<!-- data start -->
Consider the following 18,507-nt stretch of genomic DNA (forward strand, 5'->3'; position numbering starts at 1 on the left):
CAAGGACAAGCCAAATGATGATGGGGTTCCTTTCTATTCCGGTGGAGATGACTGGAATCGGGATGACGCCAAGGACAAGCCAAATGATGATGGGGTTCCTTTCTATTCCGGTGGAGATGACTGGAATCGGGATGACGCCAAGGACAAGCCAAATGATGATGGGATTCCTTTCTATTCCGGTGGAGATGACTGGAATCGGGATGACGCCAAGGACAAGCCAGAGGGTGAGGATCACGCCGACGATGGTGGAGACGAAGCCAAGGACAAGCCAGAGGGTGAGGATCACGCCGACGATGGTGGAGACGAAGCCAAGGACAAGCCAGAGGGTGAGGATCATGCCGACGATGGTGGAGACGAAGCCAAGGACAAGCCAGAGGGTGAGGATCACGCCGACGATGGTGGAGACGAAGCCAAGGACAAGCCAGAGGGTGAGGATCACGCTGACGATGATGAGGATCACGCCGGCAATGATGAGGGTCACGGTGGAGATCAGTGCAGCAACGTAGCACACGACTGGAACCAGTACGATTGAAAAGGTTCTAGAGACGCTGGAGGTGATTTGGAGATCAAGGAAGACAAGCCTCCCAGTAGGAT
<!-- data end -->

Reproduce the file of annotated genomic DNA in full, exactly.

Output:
Consider the following 18,507-nt stretch of genomic DNA (forward strand, 5'->3'; position numbering starts at 1 on the left):
CAAGGACAAGCCAAATGATGATGGGGTTCCTTTCTATTCCGGTGGAGATGACTGGAATCGGGATGACGCCAAGGACAAGCCAAATGATGATGGGGTTCCTTTCTATTCCGGTGGAGATGACTGGAATCGGGATGACGCCAAGGACAAGCCAAATGATGATGGGATTCCTTTCTATTCCGGTGGAGATGACTGGAATCGGGATGACGCCAAGGACAAGCCAGAGGGTGAGGATCACGCCGACGATGGTGGAGACGAAGCCAAGGACAAGCCAGAGGGTGAGGATCACGCCGACGATGGTGGAGACGAAGCCAAGGACAAGCCAGAGGGTGAGGATCATGCCGACGATGGTGGAGACGAAGCCAAGGACAAGCCAGAGGGTGAGGATCACGCCGACGATGGTGGAGACGAAGCCAAGGACAAGCCAGAGGGTGAGGATCACGCTGACGATGATGAGGATCACGCCGGCAATGATGAGGGTCACGGTGGAGATCAGTGCAGCAACGTAGCACACGACTGGAACCAGTACGATTGAAAAGGTTCTAGAGACGCTGGAGGTGATTTGGAGATCAAGGAAGACAAGCCTCCCAGTAGGAT